Shifting tide of audit compliance for US listings

By Willow Wei, Dentons China
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A number of Chinese companies listed on the New York Stock Exchange recently issued announcements of delisting. One of the reasons was that the US Securities and Exchange Commission (SEC) could not inspect audit working papers of mainland China or Hong Kong-based auditing firms engaged by such companies. Unable to meet the SEC requirements on audit compliance, these companies may face delisting or privatisation.

Steps are now underway to resolve the issue, with the China Securities Regulatory Commission (CSRC) signing an Audit Oversight Co-operation Agreement on 26 August 2022 with US regulators and China’s Ministry of Finance (MoF). The website announcement also included answers from CSRC officials to media questions regarding the agreement.

On the same day, the US Public Company Accounting Oversight Board (PCAOB) chair, Erica Williams, signed a statement of protocol with the CSRC and MoF.

This clears the way for the PCAOB to inspect and investigate registered public accounting firms in mainland China and Hong Kong, and represents a positive step towards co-operative resolution of the audit review dilemma between regulators on both sides.

THE BACKGROUND

Willow Wei, Dentons China
Willow Wei
Partner
Dentons China
Tel: +86 21 3872 2339
E-mail:
willow.wei@dentons.cn

According to the Sarbanes–Oxley Act (SOX) of 2002, the PCAOB has the right to inspect auditors and related information, as well as examine if the issuer’s audit report is in compliance with the SOX and US securities law.

On 8 December 2020, the US Congress enacted the Holding Foreign Companies Accountable Act (HFCAA), which amended the SOX to further require issuers to disclose information on foreign jurisdictions that prevent the PCAOB from inspecting registered accounting firms.

Under the HFCAA, the SEC may ban a company from trading its stock on a US exchange or over-the-counter market if it cannot be inspected by the PCAOB for three consecutive years from 2021.

Subsequently, on 22 June 2021, the US Senate passed the Accelerating the Holding Foreign Companies Accountable Act (AHFCAA) which, if passed by Congress, will shorten the three-year limit to two years.

Finally, the PCAOB issued a determination report on 16 December 2021 stating that it was unable to inspect or investigate registered public accounting firms headquartered in mainland China or Hong Kong, followed by a list of such firms in the appendices.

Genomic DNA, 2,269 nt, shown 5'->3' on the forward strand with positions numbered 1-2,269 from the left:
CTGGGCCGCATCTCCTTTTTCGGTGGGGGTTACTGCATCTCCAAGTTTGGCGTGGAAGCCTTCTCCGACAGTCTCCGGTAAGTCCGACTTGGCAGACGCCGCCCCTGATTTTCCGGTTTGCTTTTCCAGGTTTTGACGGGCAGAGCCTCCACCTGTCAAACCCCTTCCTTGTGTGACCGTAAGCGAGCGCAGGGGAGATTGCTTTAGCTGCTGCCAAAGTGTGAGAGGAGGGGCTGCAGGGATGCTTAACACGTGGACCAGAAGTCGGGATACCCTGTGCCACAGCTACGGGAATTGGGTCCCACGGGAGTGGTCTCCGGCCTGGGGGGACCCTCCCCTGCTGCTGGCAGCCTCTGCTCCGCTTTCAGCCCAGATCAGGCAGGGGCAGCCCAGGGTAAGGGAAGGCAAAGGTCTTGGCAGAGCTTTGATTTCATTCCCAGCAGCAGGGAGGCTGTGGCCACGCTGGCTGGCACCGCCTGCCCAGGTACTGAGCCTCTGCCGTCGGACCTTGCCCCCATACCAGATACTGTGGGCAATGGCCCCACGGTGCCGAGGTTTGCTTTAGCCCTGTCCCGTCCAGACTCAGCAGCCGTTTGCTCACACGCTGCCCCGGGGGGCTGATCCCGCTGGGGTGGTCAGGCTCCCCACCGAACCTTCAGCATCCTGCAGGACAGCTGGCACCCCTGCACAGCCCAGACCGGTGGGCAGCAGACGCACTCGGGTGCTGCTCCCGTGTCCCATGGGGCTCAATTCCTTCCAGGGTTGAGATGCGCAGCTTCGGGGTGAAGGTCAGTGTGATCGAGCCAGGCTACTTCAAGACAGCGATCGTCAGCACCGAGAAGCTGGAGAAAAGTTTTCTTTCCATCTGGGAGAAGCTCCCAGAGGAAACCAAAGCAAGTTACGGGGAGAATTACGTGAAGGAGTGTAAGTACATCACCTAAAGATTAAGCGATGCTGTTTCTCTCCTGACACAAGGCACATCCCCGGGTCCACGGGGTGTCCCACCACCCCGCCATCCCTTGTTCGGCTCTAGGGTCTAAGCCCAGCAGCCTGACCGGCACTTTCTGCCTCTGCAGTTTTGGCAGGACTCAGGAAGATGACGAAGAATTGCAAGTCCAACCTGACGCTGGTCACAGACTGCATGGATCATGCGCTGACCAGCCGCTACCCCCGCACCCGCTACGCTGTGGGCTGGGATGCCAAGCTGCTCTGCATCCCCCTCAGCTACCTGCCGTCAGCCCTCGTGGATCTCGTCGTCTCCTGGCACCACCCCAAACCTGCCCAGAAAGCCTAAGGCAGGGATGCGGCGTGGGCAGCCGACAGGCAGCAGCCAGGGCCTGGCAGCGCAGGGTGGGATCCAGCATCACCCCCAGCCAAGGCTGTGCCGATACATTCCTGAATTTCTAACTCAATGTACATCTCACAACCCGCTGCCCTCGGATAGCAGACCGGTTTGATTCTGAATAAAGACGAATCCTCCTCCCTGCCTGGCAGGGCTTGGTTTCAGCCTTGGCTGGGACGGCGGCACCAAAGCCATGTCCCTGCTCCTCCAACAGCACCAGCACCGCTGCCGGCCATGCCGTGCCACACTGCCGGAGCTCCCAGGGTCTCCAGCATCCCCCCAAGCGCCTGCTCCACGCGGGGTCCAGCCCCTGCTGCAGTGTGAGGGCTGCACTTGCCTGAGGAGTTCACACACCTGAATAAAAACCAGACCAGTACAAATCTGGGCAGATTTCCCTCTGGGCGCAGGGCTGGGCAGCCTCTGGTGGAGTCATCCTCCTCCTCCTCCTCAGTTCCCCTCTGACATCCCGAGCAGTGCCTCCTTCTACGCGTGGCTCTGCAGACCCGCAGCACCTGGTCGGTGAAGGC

CURRENT REQUIREMENTS

At present, issuers seeking to list in the US are required by the SEC to disclose in form F-1 or S-1 (SEC forms) whether their registered accounting firm is listed by the PCAOB determination report. If so, the prospective issuer needs to change its accounting/audit firm to one that does enable PCAOB access and inspection.

As required by the HFCAA and PCAOB, the following information should be included in SEC forms prepared by prospective US issuers: (1) in which country and city the engaged accounting firm is headquartered, and whether it has passed a PCAOB regular inspection; and (2) whether the accounting firm is subject to the PCAOB determination report.

As noted, under HFCAA and PCAOB requirements, if the PCAOB cannot examine and inspect the engaged accounting firm for three consecutive years, the issuer’s stock may be banned. If the latest AHFCAA is passed by Congress, the limit of non-inspection by the PCAOB will be reduced from three consecutive years to two. Together, these legal and regulatory changes add to uncertainties over the prospect of listing and trading in the US.

Prior to the PCAOB’s statement of protocol, companies intending to list in the US but with accounting firms effectively blacklisted by the PCAOB would in many cases disclose their intention to switch to an accounting firm not headquartered in mainland China or Hong Kong, so as to meet the regulatory requirements.

LATEST DEVELOPMENTS

In the PCAOB statement of protocol, chair Williams says that, on paper, the agreement grants the PCAOB complete access to the audit work papers, audit personnel and other information it needs to inspect and investigate any firm it chooses, with no loopholes and no exceptions.

But the real test will be whether the words agreed on paper translate to complete access in practice. The PCAOB will need to actively follow up to ensure meaningful implementation.

Companies seeking to list in the US will certainly need to thoroughly disclose current status of audit compliance in the SEC forms. Under relevant SEC form sections such as “risk factors”, they will be further required to disclose China’s latest legal developments.

These relevant factors likely include provisions currently drafted for comment such as: the CSRC Provisions on Strengthening Confidentiality and File Management Related to Overseas Issuance and Listing of Securities by Domestic Enterprises (Draft for Comment), issued on 2 April 2022; the State Council Provisions on the Administration of Overseas Securities Offering and Listing by Domestic Companies (Draft for Comment) issued on 24 December 2021; and the CSRC’s Filing Measures for Overseas Offering and Listing by Domestic Companies (Draft for Comments), also issued on 24 December 2021.

Accordingly, companies seeking to list in the US are advised to remain watchful of relevant updates and thoroughly disclose all related PCAOB regulatory policies, and China’s legal developments, in their SEC forms. If practical, they should engage auditing firms recognised by the PCAOB and SEC in order to meet their regulatory requirements.

Willow Wei is a partner at Dentons China. She can be contacted on +86 21 3872 2339 or by email at willow.wei@dentons.cn